1. Clarity of vision and purpose – this is important to ensure that employees in the organisation are clear around the organisational purpose and vision, and the clarity on who the organisation serves. It is also important that employees are able to organise themselves around this vision and purpose so they know how they contribute towards the team in achieving the vision and purpose. Often organisations come up with generic, uninspired, and unclear vision and purpose as part of a management exercise. Once done, the vision and purpose are never looked at again. We must avoid making vision and purpose a wall poster exercise.
  2. Govern through a set of values, not detailed rules – aside from having clarity of the vision and purpose, the organisation needs to be unambiguous with regards its shared values. The value system is the critical factor in guiding employees make choices and decisions in their day to day activities. No amount of detailed rules will be exhaustive enough to cover all circumstances employees face in their daily affairs. This is especially so in a VUCA (volatile, uncertain, complex and ambiguous) world we live in today. Besides, no employee will be able to remember a whole rule book, but they will be in a better position to understand a set of values.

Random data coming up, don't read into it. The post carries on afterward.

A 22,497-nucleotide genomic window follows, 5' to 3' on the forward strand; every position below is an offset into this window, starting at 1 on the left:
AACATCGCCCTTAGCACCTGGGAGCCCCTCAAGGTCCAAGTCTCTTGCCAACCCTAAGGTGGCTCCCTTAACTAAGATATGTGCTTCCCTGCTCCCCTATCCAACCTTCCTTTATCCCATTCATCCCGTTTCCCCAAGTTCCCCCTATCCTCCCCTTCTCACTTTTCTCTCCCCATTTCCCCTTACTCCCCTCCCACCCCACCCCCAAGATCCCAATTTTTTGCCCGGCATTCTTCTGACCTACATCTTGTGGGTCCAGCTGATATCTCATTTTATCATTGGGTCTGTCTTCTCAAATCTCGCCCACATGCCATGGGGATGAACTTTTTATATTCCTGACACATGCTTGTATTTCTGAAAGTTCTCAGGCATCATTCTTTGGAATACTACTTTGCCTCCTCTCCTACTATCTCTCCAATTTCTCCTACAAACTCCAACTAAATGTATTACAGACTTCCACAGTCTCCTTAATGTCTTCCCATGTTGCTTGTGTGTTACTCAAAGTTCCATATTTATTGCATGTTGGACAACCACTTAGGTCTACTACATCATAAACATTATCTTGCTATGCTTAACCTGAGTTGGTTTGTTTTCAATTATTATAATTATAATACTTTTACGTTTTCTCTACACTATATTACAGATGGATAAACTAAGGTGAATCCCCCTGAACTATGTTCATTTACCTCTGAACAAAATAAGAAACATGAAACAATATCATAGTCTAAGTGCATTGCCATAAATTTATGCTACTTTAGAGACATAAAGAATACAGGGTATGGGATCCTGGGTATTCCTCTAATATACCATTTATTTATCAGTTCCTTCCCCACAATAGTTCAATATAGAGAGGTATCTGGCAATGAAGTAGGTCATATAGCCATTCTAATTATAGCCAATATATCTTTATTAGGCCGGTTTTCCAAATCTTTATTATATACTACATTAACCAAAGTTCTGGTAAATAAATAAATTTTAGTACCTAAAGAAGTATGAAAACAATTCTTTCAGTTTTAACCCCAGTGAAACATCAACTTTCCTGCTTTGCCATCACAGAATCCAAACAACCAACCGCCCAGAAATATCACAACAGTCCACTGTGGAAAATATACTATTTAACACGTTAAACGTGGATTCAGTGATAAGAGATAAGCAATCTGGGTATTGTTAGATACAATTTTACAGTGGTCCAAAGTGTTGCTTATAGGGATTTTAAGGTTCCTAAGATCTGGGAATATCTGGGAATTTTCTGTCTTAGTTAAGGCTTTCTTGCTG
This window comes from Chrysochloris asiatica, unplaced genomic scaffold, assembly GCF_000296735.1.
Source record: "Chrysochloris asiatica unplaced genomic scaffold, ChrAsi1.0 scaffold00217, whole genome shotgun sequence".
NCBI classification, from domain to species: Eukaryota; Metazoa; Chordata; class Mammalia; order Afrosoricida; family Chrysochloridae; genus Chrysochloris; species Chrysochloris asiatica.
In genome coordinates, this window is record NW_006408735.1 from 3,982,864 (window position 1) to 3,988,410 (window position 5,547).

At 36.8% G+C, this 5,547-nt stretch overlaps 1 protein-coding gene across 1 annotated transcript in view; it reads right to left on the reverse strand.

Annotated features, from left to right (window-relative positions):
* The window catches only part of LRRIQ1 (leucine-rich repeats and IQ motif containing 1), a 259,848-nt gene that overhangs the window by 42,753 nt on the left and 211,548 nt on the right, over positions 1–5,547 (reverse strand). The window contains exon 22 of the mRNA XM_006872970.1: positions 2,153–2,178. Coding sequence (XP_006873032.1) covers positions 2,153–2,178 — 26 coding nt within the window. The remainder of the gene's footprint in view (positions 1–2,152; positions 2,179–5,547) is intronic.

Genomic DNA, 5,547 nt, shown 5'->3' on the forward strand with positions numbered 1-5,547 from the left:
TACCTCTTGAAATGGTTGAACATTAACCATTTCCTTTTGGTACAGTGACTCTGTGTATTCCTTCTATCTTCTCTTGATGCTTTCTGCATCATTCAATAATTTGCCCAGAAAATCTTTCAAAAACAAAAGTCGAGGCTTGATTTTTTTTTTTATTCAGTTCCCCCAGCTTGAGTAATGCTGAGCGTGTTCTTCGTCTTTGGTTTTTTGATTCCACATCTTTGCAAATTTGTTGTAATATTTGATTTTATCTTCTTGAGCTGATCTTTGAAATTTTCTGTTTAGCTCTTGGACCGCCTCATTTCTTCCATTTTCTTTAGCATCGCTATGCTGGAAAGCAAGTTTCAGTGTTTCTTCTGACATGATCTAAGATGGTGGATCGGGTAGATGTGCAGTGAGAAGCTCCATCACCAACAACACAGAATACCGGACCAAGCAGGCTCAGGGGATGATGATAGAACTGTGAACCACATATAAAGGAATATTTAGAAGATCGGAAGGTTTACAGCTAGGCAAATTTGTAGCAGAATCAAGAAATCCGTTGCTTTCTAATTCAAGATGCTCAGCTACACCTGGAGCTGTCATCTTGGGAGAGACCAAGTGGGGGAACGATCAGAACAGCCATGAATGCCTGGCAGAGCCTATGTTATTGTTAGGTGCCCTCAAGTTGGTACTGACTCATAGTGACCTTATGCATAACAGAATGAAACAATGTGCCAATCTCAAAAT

3. Transparency and access to information – for employees to be able to make decisions and choices, they will need transparent access to information. Information needs to be made available based on need, not authority. Key performance initiatives for the organisation and their impact will equally need to be made transparent too.